French Sniper team

Now all the minis aboce are Eureka. I am going to mark those by D&P accordingly.

Modern French Squad # 1

Modern French Squad # 1


Modern French Squad # 2 (D&P)

Modern French Squad # 2 (D&P)


Modern French Squad # 3

Modern French Squad # 3


Modern French Squad # 4 (D&P)

Modern French Squad # 4 (D&P)


Modern French Squad # 5

Modern French Squad # 5


Modern French Squad # 6 (D&P)

Modern French Squad # 6 (D&P)

 
 

Crisis Antwerp 2011

Since I was I Crisis in Antwerp yesterday, I also want to share some photos with you. While I had planned to host an Operation Barbarossa game, that did unfortunately not happen, since other members of my club did not have the time to attend and it would have been too much to host on my own. So I only came as a visitor.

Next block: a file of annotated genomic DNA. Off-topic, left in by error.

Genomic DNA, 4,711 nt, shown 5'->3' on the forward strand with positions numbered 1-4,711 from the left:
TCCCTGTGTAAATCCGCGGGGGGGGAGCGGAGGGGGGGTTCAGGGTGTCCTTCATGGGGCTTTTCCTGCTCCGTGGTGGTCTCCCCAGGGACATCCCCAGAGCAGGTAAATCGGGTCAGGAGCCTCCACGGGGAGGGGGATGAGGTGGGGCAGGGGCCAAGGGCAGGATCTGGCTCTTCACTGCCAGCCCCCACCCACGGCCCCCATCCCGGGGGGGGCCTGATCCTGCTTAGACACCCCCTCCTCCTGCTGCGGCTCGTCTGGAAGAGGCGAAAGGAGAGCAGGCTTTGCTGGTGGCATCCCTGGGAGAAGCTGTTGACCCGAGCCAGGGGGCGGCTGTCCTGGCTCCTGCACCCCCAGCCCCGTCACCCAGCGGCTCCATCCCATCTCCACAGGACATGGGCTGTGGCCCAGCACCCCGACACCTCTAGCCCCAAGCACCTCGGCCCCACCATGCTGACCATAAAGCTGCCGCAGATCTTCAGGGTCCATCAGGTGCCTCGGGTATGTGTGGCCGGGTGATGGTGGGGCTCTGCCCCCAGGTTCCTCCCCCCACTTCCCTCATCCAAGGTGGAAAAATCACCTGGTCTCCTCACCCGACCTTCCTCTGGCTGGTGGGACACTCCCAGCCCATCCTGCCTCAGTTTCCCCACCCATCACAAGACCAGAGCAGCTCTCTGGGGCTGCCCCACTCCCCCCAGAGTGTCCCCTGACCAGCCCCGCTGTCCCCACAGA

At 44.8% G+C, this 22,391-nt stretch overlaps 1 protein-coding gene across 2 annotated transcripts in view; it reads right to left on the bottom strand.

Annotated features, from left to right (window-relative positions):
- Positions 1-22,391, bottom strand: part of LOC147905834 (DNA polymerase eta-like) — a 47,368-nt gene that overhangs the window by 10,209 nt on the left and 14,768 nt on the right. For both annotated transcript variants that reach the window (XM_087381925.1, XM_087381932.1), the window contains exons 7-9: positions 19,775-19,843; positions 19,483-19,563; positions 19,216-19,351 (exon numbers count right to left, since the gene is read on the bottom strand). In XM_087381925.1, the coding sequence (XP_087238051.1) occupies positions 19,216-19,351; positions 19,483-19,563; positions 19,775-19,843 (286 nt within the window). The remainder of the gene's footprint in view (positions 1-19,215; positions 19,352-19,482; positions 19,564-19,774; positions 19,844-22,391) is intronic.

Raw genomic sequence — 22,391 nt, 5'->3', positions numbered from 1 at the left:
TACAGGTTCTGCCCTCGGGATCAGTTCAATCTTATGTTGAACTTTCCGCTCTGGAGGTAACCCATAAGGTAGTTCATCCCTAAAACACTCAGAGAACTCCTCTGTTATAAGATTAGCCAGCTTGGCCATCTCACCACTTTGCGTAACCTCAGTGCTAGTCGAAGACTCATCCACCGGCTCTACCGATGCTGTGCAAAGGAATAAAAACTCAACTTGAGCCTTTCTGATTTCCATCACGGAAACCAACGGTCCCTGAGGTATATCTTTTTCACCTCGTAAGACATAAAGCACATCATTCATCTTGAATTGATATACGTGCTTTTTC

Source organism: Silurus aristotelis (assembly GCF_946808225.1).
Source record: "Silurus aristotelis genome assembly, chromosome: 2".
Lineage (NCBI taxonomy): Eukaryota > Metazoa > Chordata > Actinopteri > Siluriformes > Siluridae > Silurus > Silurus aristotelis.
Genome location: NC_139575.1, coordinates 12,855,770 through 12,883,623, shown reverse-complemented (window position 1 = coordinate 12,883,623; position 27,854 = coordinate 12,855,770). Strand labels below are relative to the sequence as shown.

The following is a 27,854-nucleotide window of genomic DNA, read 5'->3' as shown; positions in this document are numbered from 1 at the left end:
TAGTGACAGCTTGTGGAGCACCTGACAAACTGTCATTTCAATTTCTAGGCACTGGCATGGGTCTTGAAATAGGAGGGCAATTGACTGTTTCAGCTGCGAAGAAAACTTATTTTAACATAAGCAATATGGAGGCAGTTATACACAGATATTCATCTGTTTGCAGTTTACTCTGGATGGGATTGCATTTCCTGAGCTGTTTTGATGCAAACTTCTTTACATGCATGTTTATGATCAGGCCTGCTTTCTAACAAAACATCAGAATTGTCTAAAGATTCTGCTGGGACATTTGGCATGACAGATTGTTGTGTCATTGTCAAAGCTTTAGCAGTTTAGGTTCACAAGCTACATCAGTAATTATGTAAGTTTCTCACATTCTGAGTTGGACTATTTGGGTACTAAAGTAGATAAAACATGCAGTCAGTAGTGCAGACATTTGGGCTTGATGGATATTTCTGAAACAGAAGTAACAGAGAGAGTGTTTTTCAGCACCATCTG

Except for the obvious amounts of shopping (mainly Perry Napoleonics from Dave Thomas and bases from Warbases) there was a lot of talking to do. Some of it yielded some very interesting facts.
First of all this will be the last Crisis held at Metropolis. The new venue will be about one klick (kilometre for those not into military speak) away. The new venue will have free parking again, more space, better lighting and a better air circulation. Catering will be done by the Tin Soldiers and include food (opposed to just drink).

In other news there were flyers around for Action 2012 to be held at JHQ Rheindalen sometime in March. Now this came as a big surprise since this years Action was supposed to be the last one. It was also surprising, since the flyer had the logo of the AWA (Army Wargames Association). Now on the AWA newsgroup there is discussion about a replacement convention called Tactics in JFC HQ Brunssum (Netherlands). I will try to keep you posted when I know more.

As some of you might have heard there is a company called Fireforge Games that will release plastic mounted Crusader (Teutonic) Knights soon. Now they had a table at Crisis showing some 3-ups pf the upcoming minis and they looked real nice: